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Event Thread

During operation, Connext DDS must wake up at different intervals to check the condition of many different time-triggered or periodic events. These events are usually to determine if something happened or did not happen within a specified time. Often the condition must be checked periodically as long as the Entity for which the condition applies still exists. Also, the DomainParticipant may need to do something periodically to maintain connections with remote Entities.

For example, the DEADLINE QosPolicy is used to ensure that DataWriters have published data or DataReaders have received data within a specified time period. Similarly, the LIVELINESS QosPolicy configures Connext DDS both to check periodically to see if a DataWriter has sent a liveliness message and to send liveliness messages periodically on the behalf of a DataWriter. As a last example, for reliable connections, heartbeats must be sent periodically from the DataWriter to the DataReader so that the DataReader can acknowledge the data that it has received, see Reliable Communications.

Connext DDS uses an internal thread, known as the Event thread, to do the following:

Note: Only one Event thread is created per DomainParticipant.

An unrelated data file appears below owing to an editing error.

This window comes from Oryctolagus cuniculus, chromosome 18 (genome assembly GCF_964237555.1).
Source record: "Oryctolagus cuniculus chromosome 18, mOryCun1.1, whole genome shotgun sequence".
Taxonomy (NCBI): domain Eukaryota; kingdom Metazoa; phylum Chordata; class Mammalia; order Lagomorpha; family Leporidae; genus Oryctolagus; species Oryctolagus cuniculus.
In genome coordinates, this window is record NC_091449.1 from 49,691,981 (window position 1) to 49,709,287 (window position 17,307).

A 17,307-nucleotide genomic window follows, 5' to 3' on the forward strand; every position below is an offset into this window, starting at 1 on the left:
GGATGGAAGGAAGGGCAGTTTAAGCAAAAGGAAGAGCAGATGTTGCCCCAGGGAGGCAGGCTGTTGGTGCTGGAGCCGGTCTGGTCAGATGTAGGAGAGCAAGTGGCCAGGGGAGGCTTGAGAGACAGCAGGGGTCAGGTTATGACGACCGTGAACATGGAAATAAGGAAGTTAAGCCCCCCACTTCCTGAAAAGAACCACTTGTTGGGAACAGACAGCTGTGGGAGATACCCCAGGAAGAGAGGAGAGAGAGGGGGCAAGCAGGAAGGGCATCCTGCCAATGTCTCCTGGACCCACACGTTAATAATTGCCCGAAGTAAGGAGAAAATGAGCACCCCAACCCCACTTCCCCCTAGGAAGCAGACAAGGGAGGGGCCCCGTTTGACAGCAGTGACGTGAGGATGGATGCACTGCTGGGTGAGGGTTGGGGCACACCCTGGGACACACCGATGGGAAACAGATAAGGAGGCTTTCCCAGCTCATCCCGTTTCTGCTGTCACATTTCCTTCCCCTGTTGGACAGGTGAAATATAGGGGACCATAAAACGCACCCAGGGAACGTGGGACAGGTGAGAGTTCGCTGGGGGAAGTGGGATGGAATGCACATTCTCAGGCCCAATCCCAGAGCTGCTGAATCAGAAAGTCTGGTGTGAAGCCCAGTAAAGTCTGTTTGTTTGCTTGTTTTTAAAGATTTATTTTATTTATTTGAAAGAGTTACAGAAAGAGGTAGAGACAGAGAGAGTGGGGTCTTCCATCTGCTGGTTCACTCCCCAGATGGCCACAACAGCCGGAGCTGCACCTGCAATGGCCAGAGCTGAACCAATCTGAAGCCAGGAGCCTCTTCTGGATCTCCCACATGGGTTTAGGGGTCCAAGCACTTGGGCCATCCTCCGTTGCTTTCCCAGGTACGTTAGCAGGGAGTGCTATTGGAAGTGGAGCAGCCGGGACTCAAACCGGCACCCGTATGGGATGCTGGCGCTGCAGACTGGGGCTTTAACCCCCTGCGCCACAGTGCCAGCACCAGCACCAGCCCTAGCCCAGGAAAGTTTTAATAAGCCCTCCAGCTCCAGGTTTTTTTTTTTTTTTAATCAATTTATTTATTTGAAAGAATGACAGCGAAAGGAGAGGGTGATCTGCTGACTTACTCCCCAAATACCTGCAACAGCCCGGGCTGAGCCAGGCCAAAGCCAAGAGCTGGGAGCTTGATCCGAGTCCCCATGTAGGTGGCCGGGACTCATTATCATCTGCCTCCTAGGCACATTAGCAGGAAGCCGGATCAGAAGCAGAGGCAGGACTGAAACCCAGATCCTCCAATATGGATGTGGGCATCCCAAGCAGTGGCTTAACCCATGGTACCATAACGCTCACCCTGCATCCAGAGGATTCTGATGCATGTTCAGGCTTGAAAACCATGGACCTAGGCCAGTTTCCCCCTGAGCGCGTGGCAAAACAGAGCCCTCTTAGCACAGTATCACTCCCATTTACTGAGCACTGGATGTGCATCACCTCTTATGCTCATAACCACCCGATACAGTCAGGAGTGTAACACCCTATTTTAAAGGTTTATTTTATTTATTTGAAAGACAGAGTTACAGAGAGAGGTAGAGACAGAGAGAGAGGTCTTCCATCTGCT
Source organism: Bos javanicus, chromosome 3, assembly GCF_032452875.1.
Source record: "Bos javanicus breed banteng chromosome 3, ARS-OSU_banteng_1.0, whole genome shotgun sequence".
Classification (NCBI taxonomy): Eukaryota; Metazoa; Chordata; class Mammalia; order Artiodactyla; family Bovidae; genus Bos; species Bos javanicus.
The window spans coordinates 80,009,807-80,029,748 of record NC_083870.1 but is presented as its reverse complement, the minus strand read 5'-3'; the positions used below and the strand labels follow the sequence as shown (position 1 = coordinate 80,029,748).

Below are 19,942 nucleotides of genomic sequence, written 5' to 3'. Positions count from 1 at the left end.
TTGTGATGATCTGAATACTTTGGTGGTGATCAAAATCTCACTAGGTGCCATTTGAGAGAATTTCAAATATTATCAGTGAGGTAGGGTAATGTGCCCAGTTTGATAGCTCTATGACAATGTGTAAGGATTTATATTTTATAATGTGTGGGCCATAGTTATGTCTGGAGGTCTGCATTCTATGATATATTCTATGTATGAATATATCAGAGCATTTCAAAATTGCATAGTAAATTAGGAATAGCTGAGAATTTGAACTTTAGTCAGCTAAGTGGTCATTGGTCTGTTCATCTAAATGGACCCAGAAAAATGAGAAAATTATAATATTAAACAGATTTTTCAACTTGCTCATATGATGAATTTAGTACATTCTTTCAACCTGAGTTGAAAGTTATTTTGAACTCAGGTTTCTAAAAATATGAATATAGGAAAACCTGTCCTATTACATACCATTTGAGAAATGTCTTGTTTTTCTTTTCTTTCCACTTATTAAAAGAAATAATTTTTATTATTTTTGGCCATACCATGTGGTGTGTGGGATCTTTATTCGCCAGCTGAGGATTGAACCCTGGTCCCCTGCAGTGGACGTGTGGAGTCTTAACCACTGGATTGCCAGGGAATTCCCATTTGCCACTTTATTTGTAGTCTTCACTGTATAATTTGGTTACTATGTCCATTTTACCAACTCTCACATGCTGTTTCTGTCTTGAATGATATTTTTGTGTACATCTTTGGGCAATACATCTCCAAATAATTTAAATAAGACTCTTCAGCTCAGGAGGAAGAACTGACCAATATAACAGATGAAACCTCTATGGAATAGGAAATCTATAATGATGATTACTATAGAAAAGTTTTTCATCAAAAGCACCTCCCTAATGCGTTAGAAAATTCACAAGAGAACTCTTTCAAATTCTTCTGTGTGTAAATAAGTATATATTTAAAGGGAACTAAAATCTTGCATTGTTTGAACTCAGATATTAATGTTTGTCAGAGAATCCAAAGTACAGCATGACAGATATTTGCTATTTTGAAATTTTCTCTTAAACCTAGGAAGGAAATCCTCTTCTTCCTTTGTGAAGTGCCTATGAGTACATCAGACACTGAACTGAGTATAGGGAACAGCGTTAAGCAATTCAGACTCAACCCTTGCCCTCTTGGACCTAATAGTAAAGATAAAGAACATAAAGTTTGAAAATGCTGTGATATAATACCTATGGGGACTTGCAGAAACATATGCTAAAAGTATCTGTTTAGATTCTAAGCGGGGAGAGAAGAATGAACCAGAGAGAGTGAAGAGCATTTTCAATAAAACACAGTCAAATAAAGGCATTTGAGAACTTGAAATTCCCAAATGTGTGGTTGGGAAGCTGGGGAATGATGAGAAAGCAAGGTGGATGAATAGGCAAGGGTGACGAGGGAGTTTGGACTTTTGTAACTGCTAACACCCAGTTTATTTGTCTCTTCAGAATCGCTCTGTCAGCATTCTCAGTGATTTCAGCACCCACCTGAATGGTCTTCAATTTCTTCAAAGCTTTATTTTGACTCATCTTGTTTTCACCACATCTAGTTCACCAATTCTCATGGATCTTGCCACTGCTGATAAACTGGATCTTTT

The EVENT QosPolicy (DDS Extension) of the DomainParticipant configures both the properties and resources of the Event thread. Specifically, the user may want to use this QosPolicy to set the priority, stack size and thread options of the Event thread. You must set these options before the DomainParticipant is created, because once the Event thread is started as a part of participant creation, these properties cannot be changed.

The EVENT QosPolicy also configures the maximum number of events that can be handled by the Event thread. While the Event thread can only service a single event at a time, it must maintain a queue to hold events that are pending. The initial_count and max_count parameters of the QosPolicy set the initial and maximum size of the queue.

The priority of the Event thread should be carefully set with respect to the priorities of the other threads in a system. While many events can tolerate some amount of latency between the time that the event expires and the time that the Event thread services the event, there may be application-specific events that must be handled as soon as possible.

For example, if an application uses the liveliness of a remote DataWriter to infer the correct operation of a remote application, it may be critical for the user code in the DataReader Listener callback, on_liveliness_changed(), to be called by the Event thread as soon as it can be determined that the remote application has died. The operating system uses the priority of the Event thread to schedule this action.

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